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  20. SHOCK — rich people paying big bribes to get their kids into prestigious schools — o actually not shocked at all but the parents of Yalies got this letter -- "As the indictment makes clear, the Department of Justice believes that Yale has been the victim of a crime perpetrated by a former coach who no longer works at the university. We do not believe that any member of the Yale administration or staff other than the charged coach knew about the conspiracy. The university has cooperated fully in the investigation and will continue to cooperate as the case moves forward." Hopefully Yale will be as good as its word.

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  21. I agree with - Anonymous March 12, 2019 at 9:37 PM. - Yes, this definitely needs to be stopped and prosecuted but this story is on the front page of just about every daily newspaper. Maybe its a slow news day but this story seems to be getting a lot more attention than it deserves. Maybe we just like reading about ways of the rich and famous.

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  22. They just re-enforced our view here in Texas. Daddy has been buying Junior's or Sister's way into UT-Austin for years. I taught Junior and Sister. They didn't get into Texas on their academics.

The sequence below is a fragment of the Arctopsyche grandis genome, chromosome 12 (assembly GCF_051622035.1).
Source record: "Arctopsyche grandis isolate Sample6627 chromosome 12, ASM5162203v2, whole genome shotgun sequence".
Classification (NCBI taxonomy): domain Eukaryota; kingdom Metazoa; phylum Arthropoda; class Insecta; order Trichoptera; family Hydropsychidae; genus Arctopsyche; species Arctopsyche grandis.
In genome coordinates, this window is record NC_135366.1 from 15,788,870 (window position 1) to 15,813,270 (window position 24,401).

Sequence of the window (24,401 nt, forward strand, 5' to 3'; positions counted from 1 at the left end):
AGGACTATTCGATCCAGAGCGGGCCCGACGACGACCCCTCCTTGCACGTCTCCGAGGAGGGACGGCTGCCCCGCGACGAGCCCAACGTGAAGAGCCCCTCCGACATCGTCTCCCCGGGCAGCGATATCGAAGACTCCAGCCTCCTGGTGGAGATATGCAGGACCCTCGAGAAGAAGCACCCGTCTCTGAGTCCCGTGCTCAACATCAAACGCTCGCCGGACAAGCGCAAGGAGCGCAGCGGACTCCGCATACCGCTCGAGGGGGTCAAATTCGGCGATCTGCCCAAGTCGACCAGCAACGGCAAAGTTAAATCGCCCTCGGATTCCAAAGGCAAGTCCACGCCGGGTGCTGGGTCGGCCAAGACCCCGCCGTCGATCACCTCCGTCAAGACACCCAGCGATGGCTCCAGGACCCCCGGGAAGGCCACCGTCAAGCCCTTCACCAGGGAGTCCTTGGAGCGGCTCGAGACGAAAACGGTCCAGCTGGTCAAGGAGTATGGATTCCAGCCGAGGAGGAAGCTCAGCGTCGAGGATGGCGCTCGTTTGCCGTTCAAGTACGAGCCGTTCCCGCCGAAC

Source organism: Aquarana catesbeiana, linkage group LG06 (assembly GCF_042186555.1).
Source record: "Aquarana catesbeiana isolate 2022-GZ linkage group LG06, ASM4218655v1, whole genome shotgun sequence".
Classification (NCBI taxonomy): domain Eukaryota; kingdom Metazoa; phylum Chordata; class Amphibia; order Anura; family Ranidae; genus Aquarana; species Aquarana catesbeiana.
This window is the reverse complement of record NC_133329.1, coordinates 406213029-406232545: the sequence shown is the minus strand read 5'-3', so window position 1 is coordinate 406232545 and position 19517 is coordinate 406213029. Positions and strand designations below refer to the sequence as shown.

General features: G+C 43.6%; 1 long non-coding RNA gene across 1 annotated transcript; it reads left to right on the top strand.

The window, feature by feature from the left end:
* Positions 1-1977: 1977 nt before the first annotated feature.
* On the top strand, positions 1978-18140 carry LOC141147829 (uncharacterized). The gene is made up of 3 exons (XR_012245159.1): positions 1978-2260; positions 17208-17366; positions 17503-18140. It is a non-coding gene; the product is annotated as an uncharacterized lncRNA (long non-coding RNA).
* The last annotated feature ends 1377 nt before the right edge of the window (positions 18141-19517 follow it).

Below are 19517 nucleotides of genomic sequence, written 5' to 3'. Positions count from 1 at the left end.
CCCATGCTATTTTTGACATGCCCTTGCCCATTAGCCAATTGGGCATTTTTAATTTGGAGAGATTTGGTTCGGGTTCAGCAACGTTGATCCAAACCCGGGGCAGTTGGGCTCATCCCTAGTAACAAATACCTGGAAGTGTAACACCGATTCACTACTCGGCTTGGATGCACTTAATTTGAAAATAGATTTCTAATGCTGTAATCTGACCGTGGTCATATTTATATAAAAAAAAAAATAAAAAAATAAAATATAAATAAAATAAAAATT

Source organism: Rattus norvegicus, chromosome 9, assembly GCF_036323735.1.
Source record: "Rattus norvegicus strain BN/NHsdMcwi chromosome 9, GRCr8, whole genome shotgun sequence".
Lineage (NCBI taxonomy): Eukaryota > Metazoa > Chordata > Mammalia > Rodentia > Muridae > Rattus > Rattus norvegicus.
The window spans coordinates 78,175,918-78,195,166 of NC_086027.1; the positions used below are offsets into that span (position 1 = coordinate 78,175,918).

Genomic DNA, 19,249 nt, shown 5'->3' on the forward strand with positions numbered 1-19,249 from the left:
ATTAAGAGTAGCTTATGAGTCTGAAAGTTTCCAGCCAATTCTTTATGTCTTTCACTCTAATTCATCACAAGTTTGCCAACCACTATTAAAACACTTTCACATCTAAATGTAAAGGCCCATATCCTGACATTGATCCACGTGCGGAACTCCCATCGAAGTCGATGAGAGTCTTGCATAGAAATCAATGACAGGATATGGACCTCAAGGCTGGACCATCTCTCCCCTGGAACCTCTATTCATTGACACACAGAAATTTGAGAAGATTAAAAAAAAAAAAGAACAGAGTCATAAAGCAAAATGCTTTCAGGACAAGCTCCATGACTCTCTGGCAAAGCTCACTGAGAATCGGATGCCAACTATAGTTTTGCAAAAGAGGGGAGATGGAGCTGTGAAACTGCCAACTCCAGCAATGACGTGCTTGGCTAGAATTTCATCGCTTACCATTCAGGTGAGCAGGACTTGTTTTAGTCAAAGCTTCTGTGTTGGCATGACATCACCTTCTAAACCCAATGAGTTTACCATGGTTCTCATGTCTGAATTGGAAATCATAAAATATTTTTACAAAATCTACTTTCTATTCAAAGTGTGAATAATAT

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  23. So, over the past couple of years a few dozen wealthy, ostensibly well-intentioned, but unethical parents paid big bucks fees to a "consultant" to give the children they love a "leg up" unfair advantage in the college admission process. Quelle surprise. According to reports, these dangerous perps were arrested for this crime literally at gunpoint. At least, I now have a sense of the federal definition of racketeering.

    These parents' real "crime" may be that they were not quite rich, savvy, or connected enough to handle this on their own without the middle man "consultant."

    The Wall Street bankers who were never charged with anything for far far worse "crimes" must be laughing all the way to... well, the bank.

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    1. i suggest you read the details of the indictments (easily available on the department of justice website) before you so inaccurately and breezily dismiss what these people did.
      these were extremely wealthy people (some paid 1.2 million, another paid 6.5 million) who already had every advantage, and yet cheated in incredibly low-down and shameful fashion.
      these are kids who could easily have gotten into most schools, but rather than compete fairly, with everyone else, they paid other people to take tests, created fake "athlete" profiles, and disguised it all by pretending to "donate" to a nonprofit foundation for poor kids. its disgusting.

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  24. These are the hypocrites who march for equality but can't live it.

    Do as I say and not as I do!